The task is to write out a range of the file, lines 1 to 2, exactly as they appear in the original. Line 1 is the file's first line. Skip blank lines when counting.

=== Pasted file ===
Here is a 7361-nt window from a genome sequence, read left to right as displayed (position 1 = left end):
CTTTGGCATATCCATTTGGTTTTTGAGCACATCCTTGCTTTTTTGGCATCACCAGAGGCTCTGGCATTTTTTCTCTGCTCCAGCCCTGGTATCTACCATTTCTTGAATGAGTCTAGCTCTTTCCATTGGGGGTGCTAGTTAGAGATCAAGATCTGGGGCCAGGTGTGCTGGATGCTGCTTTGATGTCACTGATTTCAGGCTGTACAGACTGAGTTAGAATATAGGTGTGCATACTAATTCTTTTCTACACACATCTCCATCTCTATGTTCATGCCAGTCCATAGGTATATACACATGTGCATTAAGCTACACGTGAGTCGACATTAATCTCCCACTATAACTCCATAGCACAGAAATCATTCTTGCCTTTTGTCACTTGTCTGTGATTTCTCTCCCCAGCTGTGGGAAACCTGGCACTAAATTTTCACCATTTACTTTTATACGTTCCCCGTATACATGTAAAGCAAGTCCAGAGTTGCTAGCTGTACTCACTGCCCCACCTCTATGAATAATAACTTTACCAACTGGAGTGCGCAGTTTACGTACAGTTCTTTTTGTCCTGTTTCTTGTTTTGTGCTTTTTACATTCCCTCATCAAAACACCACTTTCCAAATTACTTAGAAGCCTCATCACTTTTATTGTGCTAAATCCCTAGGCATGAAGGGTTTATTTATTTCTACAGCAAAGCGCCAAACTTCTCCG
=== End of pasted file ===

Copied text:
Here is a 7361-nt window from a genome sequence, read left to right as displayed (position 1 = left end):
CTTTGGCATATCCATTTGGTTTTTGAGCACATCCTTGCTTTTTTGGCATCACCAGAGGCTCTGGCATTTTTTCTCTGCTCCAGCCCTGGTATCTACCATTTCTTGAATGAGTCTAGCTCTTTCCATTGGGGGTGCTAGTTAGAGATCAAGATCTGGGGCCAGGTGTGCTGGATGCTGCTTTGATGTCACTGATTTCAGGCTGTACAGACTGAGTTAGAATATAGGTGTGCATACTAATTCTTTTCTACACACATCTCCATCTCTATGTTCATGCCAGTCCATAGGTATATACACATGTGCATTAAGCTACACGTGAGTCGACATTAATCTCCCACTATAACTCCATAGCACAGAAATCATTCTTGCCTTTTGTCACTTGTCTGTGATTTCTCTCCCCAGCTGTGGGAAACCTGGCACTAAATTTTCACCATTTACTTTTATACGTTCCCCGTATACATGTAAAGCAAGTCCAGAGTTGCTAGCTGTACTCACTGCCCCACCTCTATGAATAATAACTTTACCAACTGGAGTGCGCAGTTTACGTACAGTTCTTTTTGTCCTGTTTCTTGTTTTGTGCTTTTTACATTCCCTCATCAAAACACCACTTTCCAAATTACTTAGAAGCCTCATCACTTTTATTGTGCTAAATCCCTAGGCATGAAGGGTTTATTTATTTCTACAGCAAAGCGCCAAACTTCTCCG